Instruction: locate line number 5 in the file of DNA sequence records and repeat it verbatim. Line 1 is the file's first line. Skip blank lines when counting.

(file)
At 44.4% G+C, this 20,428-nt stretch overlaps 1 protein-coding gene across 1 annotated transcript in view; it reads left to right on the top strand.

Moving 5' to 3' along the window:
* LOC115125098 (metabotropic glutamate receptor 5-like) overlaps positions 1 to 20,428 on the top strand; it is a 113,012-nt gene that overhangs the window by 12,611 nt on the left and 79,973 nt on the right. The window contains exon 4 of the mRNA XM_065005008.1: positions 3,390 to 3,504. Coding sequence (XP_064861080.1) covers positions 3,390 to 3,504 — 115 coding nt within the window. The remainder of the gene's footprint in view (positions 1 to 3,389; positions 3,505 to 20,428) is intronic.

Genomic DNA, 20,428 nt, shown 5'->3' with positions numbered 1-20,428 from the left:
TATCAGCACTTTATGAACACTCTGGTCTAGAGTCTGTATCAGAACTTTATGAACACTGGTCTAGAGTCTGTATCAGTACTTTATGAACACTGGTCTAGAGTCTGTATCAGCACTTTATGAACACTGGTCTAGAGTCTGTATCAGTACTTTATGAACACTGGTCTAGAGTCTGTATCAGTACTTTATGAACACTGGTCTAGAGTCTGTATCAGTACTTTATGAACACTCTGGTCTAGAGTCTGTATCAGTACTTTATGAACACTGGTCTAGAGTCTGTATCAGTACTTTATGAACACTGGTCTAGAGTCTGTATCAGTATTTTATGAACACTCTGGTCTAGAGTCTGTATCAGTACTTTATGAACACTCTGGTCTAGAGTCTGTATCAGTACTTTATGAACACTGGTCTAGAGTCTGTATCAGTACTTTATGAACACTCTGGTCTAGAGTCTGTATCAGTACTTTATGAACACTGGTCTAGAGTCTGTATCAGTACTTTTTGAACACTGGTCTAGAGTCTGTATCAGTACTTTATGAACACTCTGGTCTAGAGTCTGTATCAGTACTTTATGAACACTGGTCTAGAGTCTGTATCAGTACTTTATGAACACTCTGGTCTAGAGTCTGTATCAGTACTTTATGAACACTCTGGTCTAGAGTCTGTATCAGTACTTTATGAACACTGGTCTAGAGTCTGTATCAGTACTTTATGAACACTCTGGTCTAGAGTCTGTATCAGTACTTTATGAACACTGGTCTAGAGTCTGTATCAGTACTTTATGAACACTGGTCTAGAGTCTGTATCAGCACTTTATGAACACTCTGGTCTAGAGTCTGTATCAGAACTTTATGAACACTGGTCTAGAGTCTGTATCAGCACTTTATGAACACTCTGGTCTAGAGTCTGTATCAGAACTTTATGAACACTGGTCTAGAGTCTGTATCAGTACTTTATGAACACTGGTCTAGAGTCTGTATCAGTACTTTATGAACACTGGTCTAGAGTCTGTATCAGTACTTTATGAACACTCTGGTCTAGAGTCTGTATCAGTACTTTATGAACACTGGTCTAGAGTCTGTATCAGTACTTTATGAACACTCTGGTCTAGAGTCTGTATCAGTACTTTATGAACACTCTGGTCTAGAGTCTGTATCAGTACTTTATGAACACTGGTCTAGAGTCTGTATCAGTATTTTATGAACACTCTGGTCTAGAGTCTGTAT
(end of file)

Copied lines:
TATCAGCACTTTATGAACACTCTGGTCTAGAGTCTGTATCAGAACTTTATGAACACTGGTCTAGAGTCTGTATCAGTACTTTATGAACACTGGTCTAGAGTCTGTATCAGCACTTTATGAACACTGGTCTAGAGTCTGTATCAGTACTTTATGAACACTGGTCTAGAGTCTGTATCAGTACTTTATGAACACTGGTCTAGAGTCTGTATCAGTACTTTATGAACACTCTGGTCTAGAGTCTGTATCAGTACTTTATGAACACTGGTCTAGAGTCTGTATCAGTACTTTATGAACACTGGTCTAGAGTCTGTATCAGTATTTTATGAACACTCTGGTCTAGAGTCTGTATCAGTACTTTATGAACACTCTGGTCTAGAGTCTGTATCAGTACTTTATGAACACTGGTCTAGAGTCTGTATCAGTACTTTATGAACACTCTGGTCTAGAGTCTGTATCAGTACTTTATGAACACTGGTCTAGAGTCTGTATCAGTACTTTTTGAACACTGGTCTAGAGTCTGTATCAGTACTTTATGAACACTCTGGTCTAGAGTCTGTATCAGTACTTTATGAACACTGGTCTAGAGTCTGTATCAGTACTTTATGAACACTCTGGTCTAGAGTCTGTATCAGTACTTTATGAACACTCTGGTCTAGAGTCTGTATCAGTACTTTATGAACACTGGTCTAGAGTCTGTATCAGTACTTTATGAACACTCTGGTCTAGAGTCTGTATCAGTACTTTATGAACACTGGTCTAGAGTCTGTATCAGTACTTTATGAACACTGGTCTAGAGTCTGTATCAGCACTTTATGAACACTCTGGTCTAGAGTCTGTATCAGAACTTTATGAACACTGGTCTAGAGTCTGTATCAGCACTTTATGAACACTCTGGTCTAGAGTCTGTATCAGAACTTTATGAACACTGGTCTAGAGTCTGTATCAGTACTTTATGAACACTGGTCTAGAGTCTGTATCAGTACTTTATGAACACTGGTCTAGAGTCTGTATCAGTACTTTATGAACACTCTGGTCTAGAGTCTGTATCAGTACTTTATGAACACTGGTCTAGAGTCTGTATCAGTACTTTATGAACACTCTGGTCTAGAGTCTGTATCAGTACTTTATGAACACTCTGGTCTAGAGTCTGTATCAGTACTTTATGAACACTGGTCTAGAGTCTGTATCAGTATTTTATGAACACTCTGGTCTAGAGTCTGTAT